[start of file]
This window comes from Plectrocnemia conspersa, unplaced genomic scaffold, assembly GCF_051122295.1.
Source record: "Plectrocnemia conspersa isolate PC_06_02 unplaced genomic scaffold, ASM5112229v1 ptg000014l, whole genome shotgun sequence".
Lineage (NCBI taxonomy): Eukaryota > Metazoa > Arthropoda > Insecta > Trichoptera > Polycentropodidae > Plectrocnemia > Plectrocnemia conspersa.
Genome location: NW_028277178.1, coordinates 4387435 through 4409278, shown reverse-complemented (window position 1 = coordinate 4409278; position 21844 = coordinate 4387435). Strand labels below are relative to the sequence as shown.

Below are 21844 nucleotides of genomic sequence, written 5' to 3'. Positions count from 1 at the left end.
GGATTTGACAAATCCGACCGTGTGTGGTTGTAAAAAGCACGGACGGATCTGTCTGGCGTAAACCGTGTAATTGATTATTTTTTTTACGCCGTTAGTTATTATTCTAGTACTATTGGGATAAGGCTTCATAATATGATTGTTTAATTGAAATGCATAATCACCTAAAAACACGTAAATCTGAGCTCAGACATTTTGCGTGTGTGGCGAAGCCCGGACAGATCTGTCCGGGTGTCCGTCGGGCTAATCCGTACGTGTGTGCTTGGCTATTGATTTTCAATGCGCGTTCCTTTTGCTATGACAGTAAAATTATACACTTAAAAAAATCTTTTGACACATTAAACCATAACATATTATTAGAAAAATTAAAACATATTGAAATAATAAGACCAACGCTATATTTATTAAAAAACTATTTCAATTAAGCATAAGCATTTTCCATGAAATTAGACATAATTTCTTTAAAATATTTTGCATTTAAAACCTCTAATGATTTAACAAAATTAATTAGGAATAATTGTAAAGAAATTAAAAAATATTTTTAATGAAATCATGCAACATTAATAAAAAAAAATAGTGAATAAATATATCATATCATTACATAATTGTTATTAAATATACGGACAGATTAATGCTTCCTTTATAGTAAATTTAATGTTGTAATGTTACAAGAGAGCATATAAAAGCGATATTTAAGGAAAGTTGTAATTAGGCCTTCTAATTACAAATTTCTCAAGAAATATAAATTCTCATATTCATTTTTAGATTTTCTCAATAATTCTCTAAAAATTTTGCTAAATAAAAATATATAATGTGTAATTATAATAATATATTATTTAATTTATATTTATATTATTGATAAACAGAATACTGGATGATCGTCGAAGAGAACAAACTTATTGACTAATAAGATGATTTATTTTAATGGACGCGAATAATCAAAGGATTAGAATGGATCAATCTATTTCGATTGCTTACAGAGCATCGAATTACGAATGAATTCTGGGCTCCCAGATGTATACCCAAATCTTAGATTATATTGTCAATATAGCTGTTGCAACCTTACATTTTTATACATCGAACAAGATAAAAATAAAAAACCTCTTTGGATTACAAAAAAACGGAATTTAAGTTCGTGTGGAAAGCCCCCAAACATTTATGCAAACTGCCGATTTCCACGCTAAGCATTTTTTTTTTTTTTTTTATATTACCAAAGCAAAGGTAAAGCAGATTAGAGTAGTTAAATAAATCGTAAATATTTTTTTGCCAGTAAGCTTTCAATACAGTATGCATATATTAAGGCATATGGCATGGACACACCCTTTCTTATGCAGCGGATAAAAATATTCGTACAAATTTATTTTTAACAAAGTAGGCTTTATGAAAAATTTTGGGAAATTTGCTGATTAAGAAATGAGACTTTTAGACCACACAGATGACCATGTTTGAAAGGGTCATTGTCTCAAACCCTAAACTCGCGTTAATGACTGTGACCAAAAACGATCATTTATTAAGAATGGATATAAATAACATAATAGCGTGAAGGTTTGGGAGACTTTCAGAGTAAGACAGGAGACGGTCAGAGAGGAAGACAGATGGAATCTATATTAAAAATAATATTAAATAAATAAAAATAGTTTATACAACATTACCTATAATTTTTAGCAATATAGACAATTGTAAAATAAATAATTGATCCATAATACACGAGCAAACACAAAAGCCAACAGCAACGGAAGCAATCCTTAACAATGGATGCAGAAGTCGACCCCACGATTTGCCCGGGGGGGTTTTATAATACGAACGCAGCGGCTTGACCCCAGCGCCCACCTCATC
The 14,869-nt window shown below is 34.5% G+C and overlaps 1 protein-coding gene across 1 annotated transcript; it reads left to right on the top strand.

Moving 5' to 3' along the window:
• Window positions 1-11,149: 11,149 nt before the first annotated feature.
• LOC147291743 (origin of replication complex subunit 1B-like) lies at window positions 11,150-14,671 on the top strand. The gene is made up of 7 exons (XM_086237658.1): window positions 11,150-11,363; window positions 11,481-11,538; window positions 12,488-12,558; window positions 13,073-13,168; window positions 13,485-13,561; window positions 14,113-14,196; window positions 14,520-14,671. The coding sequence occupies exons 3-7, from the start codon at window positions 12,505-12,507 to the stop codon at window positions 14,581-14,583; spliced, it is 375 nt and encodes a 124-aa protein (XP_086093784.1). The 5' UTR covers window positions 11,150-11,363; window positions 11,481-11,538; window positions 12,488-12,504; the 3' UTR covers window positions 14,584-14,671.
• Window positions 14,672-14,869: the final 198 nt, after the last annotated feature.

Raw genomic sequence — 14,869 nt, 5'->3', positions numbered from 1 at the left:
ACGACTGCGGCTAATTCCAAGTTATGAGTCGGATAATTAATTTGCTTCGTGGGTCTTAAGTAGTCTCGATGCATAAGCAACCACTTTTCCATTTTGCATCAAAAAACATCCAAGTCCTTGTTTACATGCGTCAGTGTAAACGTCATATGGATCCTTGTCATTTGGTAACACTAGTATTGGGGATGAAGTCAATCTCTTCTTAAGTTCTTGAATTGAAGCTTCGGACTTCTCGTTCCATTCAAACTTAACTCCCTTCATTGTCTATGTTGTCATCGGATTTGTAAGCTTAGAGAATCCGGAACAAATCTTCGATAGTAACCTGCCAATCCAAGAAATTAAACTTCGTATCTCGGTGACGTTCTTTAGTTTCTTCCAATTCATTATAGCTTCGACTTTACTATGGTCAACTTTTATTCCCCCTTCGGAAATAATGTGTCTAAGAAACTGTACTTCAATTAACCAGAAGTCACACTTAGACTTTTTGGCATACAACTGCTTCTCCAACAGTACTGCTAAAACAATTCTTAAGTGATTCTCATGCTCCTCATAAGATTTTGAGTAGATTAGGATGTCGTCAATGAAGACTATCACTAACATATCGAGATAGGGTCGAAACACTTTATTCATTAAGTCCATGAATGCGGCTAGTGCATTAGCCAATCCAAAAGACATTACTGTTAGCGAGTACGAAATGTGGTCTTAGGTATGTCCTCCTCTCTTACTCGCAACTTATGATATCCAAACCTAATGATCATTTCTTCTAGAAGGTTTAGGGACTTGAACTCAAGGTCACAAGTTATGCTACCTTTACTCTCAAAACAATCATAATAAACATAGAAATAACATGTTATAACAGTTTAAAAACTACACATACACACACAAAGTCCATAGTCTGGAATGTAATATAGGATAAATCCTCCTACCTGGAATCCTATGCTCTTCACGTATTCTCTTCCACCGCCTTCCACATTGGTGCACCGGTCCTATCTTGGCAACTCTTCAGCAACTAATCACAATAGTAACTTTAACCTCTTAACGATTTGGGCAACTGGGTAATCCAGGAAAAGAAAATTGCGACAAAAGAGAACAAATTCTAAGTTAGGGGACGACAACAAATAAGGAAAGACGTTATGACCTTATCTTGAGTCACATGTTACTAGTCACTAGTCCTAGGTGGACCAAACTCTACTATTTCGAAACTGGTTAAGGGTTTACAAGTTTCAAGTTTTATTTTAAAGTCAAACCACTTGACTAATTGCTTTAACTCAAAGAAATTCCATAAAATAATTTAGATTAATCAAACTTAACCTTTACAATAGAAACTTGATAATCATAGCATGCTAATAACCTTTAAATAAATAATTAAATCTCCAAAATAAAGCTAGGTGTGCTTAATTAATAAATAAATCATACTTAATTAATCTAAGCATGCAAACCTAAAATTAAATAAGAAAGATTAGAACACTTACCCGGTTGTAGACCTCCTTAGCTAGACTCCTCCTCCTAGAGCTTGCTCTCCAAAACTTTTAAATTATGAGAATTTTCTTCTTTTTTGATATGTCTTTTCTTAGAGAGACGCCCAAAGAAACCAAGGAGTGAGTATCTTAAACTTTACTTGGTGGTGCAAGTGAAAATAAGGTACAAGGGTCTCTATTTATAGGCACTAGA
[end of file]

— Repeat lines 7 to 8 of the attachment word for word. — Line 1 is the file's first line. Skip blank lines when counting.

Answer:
The 14,869-nt window shown below is 34.5% G+C and overlaps 1 protein-coding gene across 1 annotated transcript; it reads left to right on the top strand.

Moving 5' to 3' along the window: